PiinPoint has received funding from Y Combinator after becoming the seventh Waterloo Region startup to complete the prestigious California-based accelerator program.
On top of gaining YC backing, PiinPoint raised angel funding from Waterloo Region’s Mike Stork and from Daniel Debow of Toronto, who co-founded Rypple and Workbrain before becoming an SVP at Salesforce. Other investors include Garage Capital, YCVC and the Rotman Creative Destruction Lab in Toronto. TechCrunch reports a total of $250,000 raised.
PiinPoint’s software, which has been likened to “Google Analytics for physical locations,” taps into big data to help retailers decide where to locate and expand their businesses.
The company joins the ranks of Pebble, Vidyard, BufferBox, Thalmic Labs, Reebee and Pair (now known as Couple), as Waterloo Region YC alumni, all of which came out of the University of Waterloo’s Velocity program. In fact, its completion of the accelerator’s 2014 winter cohort extends the streak of local companies to pass through YC since Pebble became the first in the winter of 2011.
“It’s great to see such amazing talent coming out of the University of Waterloo and competing with some of the world’s best at Y Combinator,” said Velocity director Mike Kirkup.”PiinPoint is the latest startup in a line of seven back-to-back Velocity companies to participate in the highly competitive Y Combinator program.” He wished the company good luck at YC’s Demo Day on Tuesday.
Not a bad way for Jim Robeson, PiinPoint’s CEO, to celebrate the first full year of a venture he founded as part of the MBET program at the University of Waterloo. Co-founder Adam Saunders, also a UW student, joined the company last August.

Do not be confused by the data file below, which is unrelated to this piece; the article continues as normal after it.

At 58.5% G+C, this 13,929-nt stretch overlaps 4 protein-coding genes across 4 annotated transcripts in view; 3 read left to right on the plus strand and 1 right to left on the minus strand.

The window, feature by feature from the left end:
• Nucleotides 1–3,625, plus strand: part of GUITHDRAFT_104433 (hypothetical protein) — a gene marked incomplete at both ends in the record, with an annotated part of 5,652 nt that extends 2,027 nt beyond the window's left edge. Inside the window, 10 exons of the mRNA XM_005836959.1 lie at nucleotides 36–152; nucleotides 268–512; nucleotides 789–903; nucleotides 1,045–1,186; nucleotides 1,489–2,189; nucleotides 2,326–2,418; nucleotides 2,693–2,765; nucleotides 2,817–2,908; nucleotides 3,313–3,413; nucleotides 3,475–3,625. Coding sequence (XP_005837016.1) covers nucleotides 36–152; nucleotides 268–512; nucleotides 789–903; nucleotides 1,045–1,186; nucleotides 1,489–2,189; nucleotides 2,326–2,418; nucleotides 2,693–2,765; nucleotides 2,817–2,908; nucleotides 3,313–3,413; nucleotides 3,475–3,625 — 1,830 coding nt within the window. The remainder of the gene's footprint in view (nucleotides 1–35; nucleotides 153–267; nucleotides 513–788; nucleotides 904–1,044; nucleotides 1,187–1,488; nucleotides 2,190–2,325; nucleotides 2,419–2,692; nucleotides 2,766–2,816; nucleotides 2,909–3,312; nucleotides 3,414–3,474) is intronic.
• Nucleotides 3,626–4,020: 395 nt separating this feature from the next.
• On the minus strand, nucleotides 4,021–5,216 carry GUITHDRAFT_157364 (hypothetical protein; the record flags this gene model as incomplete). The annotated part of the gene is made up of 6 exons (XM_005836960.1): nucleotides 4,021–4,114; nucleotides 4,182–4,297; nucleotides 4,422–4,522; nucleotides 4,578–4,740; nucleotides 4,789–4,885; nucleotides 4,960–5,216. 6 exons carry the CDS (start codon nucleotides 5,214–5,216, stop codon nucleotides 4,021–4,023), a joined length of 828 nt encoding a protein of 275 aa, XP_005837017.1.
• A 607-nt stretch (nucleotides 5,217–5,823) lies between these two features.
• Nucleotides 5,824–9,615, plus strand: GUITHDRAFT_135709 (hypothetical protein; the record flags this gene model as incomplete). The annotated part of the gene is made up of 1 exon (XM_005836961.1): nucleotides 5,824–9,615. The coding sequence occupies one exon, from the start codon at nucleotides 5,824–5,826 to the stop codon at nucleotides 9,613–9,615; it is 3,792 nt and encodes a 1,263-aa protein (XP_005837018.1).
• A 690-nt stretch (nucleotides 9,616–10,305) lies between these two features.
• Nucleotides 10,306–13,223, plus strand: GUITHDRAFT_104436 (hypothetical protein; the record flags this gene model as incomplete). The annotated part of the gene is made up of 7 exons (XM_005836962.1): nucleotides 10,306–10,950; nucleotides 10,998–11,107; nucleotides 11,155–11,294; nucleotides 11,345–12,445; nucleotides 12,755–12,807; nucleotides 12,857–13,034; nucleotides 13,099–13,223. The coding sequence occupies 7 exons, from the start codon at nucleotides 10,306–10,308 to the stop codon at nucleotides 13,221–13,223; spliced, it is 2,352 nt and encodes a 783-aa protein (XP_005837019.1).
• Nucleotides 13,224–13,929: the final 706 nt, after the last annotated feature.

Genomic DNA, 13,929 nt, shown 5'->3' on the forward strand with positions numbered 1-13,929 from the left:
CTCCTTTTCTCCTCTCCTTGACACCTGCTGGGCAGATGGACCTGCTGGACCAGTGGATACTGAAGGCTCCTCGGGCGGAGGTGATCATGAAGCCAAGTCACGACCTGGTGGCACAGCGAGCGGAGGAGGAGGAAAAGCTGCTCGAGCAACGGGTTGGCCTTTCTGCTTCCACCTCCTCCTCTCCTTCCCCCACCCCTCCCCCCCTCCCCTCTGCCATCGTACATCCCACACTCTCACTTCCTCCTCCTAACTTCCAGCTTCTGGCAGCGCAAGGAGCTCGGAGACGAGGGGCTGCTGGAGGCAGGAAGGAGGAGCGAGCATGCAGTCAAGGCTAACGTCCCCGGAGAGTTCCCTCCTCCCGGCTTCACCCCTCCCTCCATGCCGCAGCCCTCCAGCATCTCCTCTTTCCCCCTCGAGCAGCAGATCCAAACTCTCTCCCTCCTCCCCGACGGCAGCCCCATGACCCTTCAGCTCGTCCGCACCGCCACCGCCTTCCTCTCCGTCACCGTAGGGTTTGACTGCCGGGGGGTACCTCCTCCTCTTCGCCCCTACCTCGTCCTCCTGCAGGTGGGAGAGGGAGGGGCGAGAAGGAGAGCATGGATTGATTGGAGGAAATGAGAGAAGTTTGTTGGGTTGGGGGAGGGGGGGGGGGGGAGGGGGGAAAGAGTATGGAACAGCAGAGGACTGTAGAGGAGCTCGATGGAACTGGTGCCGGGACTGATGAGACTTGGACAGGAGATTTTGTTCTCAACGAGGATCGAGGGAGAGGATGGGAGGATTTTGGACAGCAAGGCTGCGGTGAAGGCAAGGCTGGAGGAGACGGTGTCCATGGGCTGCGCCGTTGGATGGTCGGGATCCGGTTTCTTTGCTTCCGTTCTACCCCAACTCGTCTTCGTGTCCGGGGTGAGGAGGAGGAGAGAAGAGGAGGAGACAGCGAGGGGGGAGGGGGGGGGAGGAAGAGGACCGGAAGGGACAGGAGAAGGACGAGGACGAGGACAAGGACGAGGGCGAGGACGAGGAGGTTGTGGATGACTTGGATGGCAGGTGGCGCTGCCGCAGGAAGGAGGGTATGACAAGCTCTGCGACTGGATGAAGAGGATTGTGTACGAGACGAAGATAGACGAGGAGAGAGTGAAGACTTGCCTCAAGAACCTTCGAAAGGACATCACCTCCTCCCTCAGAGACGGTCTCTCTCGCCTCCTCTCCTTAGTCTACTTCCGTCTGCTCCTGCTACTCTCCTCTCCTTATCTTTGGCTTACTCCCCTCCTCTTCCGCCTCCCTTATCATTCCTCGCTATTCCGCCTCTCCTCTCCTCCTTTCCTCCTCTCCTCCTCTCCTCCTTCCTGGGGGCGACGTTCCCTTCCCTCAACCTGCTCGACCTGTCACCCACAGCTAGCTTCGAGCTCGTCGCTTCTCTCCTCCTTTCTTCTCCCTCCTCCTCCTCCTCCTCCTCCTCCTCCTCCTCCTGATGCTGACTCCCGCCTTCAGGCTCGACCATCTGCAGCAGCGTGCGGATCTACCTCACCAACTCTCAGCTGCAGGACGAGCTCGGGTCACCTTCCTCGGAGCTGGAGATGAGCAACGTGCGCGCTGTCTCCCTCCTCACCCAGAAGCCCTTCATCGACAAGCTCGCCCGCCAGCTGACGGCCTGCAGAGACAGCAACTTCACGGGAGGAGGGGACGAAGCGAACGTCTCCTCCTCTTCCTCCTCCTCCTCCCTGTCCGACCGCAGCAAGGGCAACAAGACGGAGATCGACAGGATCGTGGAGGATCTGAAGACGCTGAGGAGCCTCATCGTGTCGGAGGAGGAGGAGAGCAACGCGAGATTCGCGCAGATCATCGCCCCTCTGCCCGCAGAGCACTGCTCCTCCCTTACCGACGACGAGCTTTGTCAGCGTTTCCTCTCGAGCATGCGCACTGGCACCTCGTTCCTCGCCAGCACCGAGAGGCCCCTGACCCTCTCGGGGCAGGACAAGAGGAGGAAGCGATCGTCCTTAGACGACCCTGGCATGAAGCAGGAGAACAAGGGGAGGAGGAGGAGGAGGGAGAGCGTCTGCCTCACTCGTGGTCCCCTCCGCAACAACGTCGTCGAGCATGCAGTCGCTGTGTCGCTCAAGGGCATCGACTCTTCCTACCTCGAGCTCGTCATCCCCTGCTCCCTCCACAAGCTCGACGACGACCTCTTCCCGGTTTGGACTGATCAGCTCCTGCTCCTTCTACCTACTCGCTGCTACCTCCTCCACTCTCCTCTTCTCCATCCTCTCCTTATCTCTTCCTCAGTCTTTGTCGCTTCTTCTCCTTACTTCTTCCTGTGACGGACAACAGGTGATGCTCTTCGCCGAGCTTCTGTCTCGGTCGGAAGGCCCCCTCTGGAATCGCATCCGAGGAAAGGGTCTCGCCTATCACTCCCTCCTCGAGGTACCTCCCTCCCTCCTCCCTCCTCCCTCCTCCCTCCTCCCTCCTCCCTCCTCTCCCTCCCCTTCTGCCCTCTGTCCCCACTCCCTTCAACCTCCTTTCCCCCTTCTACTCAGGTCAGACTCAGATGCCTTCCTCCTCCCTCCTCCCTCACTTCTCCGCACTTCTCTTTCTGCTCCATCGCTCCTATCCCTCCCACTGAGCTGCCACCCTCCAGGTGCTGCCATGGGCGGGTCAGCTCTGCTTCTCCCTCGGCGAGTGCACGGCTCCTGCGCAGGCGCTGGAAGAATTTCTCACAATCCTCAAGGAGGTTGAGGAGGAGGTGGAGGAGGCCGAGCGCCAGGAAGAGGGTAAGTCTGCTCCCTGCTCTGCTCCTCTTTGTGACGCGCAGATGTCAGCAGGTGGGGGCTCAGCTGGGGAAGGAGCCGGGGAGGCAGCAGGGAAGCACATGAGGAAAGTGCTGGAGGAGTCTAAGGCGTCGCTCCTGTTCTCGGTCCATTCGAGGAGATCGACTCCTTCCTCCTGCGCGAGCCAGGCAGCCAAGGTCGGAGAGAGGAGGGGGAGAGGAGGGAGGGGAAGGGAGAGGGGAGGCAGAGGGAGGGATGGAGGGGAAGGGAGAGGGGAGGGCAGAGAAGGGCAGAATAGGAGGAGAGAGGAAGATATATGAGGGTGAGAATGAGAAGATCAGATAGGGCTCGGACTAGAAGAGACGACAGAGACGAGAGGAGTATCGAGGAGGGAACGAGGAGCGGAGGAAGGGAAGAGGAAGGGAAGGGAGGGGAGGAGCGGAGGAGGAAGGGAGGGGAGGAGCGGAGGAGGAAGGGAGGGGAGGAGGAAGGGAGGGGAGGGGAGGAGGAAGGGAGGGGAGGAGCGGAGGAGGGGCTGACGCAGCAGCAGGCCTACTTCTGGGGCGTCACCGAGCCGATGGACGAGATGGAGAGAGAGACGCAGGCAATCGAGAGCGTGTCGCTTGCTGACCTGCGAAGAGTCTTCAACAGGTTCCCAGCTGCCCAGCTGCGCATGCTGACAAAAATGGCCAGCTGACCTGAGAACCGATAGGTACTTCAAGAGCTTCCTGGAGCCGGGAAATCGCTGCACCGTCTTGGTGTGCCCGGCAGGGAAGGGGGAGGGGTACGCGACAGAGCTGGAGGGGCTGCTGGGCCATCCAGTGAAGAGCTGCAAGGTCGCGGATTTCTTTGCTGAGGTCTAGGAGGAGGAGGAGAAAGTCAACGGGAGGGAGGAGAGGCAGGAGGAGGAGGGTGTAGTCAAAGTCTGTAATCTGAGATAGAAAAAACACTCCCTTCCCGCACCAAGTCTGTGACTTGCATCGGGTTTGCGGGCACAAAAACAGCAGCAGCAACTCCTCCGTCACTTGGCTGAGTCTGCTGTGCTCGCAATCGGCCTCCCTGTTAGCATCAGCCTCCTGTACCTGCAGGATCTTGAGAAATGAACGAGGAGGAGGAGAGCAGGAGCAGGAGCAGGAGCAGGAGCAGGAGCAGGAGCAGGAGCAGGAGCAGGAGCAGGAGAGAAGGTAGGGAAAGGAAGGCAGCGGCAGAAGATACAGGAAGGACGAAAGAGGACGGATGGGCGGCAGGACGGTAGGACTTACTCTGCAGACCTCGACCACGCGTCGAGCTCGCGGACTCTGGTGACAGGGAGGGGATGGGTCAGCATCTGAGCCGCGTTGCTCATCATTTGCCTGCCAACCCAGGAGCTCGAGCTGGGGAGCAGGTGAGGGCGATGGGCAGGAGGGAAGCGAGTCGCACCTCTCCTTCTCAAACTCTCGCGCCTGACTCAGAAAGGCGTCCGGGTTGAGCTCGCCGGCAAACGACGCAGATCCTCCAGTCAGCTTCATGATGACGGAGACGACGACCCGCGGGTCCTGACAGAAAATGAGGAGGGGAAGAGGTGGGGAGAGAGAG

But it’s also not surprising, because PiinPoint hits three criteria that YC co-founder Paul Graham looks for: It solves a real problem; the problem is one the founder(s) have experienced; and is one that no one else is really solving.
“We use big data and machine learning to help franchisors or retailers make faster and better decisions about where to locate,” Robeson says, adding that “we now centralize demographic, municipal, traffic and real estate data.”
PiinPoint’s all-in-one package for location-based decision-making is a leap from traditional methods, which require retailers to gather data, buy software and hire teams of experts to sift through and integrate it.
More importantly, it was Robeson’s own experience with his parents’ business that drove him to find a solution (see our Q+A).
Before it went to YC, PiinPoint received mentorship, funding and resources from Velocity, as well as Communitech’s Startup Services Group and Rotman’s Creative Destruction Lab in Toronto.
“It was from Startup Services to the [Velocity] Garage to the Kitchener-Waterloo ecosystem that has played a huge role in getting into YC,” Robeson said in an interview with Communitech in December.
Having other local companies go before it also laid a foundation for PiinPoint, Robeson said, adding that he received help from his fellow YC grads.
“Because of talent and so many other factors that are important to us,” Robeson said, PiinPoint plans to take a similar approach to Pebble and send its tech team back to Waterloo Region, while basing its sales team in the U.S.
PiinPoint’s tech team will return to Waterloo Region in May.
This article was originally published on Communitech.